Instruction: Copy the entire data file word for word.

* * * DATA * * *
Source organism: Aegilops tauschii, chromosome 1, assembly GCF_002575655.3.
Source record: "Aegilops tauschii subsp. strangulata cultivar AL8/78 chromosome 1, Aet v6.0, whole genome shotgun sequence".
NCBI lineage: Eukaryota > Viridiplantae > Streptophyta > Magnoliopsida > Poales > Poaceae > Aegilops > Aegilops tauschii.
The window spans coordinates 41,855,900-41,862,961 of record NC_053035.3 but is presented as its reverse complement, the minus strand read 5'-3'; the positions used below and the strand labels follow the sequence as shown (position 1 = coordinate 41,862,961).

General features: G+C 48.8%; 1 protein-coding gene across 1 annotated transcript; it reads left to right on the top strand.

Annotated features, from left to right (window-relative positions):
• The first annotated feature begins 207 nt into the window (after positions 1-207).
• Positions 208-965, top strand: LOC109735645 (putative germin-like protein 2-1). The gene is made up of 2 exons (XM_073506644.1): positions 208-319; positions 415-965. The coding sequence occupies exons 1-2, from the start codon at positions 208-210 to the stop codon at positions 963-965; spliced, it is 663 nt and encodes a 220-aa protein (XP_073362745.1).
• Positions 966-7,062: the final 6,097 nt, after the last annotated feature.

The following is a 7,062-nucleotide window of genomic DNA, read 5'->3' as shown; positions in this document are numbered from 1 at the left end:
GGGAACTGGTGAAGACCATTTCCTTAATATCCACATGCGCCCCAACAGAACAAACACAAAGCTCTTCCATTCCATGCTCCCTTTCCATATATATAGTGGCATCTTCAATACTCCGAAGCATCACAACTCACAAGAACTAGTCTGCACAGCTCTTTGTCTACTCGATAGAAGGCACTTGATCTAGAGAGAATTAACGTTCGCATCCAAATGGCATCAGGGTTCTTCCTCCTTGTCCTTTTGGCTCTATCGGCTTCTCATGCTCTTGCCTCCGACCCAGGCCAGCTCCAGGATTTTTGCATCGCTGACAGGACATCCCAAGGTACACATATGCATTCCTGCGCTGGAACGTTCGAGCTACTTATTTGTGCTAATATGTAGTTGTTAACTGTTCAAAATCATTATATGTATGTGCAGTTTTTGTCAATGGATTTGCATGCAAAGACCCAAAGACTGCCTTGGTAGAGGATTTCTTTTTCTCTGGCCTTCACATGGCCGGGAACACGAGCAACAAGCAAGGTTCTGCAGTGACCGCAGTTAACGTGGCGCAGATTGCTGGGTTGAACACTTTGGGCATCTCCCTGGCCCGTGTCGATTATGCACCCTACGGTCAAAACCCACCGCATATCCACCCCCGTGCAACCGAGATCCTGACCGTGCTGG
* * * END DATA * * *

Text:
Source organism: Aegilops tauschii, chromosome 1, assembly GCF_002575655.3.
Source record: "Aegilops tauschii subsp. strangulata cultivar AL8/78 chromosome 1, Aet v6.0, whole genome shotgun sequence".
NCBI lineage: Eukaryota > Viridiplantae > Streptophyta > Magnoliopsida > Poales > Poaceae > Aegilops > Aegilops tauschii.
The window spans coordinates 41,855,900-41,862,961 of record NC_053035.3 but is presented as its reverse complement, the minus strand read 5'-3'; the positions used below and the strand labels follow the sequence as shown (position 1 = coordinate 41,862,961).

General features: G+C 48.8%; 1 protein-coding gene across 1 annotated transcript; it reads left to right on the top strand.

Annotated features, from left to right (window-relative positions):
• The first annotated feature begins 207 nt into the window (after positions 1-207).
• Positions 208-965, top strand: LOC109735645 (putative germin-like protein 2-1). The gene is made up of 2 exons (XM_073506644.1): positions 208-319; positions 415-965. The coding sequence occupies exons 1-2, from the start codon at positions 208-210 to the stop codon at positions 963-965; spliced, it is 663 nt and encodes a 220-aa protein (XP_073362745.1).
• Positions 966-7,062: the final 6,097 nt, after the last annotated feature.

The following is a 7,062-nucleotide window of genomic DNA, read 5'->3' as shown; positions in this document are numbered from 1 at the left end:
GGGAACTGGTGAAGACCATTTCCTTAATATCCACATGCGCCCCAACAGAACAAACACAAAGCTCTTCCATTCCATGCTCCCTTTCCATATATATAGTGGCATCTTCAATACTCCGAAGCATCACAACTCACAAGAACTAGTCTGCACAGCTCTTTGTCTACTCGATAGAAGGCACTTGATCTAGAGAGAATTAACGTTCGCATCCAAATGGCATCAGGGTTCTTCCTCCTTGTCCTTTTGGCTCTATCGGCTTCTCATGCTCTTGCCTCCGACCCAGGCCAGCTCCAGGATTTTTGCATCGCTGACAGGACATCCCAAGGTACACATATGCATTCCTGCGCTGGAACGTTCGAGCTACTTATTTGTGCTAATATGTAGTTGTTAACTGTTCAAAATCATTATATGTATGTGCAGTTTTTGTCAATGGATTTGCATGCAAAGACCCAAAGACTGCCTTGGTAGAGGATTTCTTTTTCTCTGGCCTTCACATGGCCGGGAACACGAGCAACAAGCAAGGTTCTGCAGTGACCGCAGTTAACGTGGCGCAGATTGCTGGGTTGAACACTTTGGGCATCTCCCTGGCCCGTGTCGATTATGCACCCTACGGTCAAAACCCACCGCATATCCACCCCCGTGCAACCGAGATCCTGACCGTGCTGG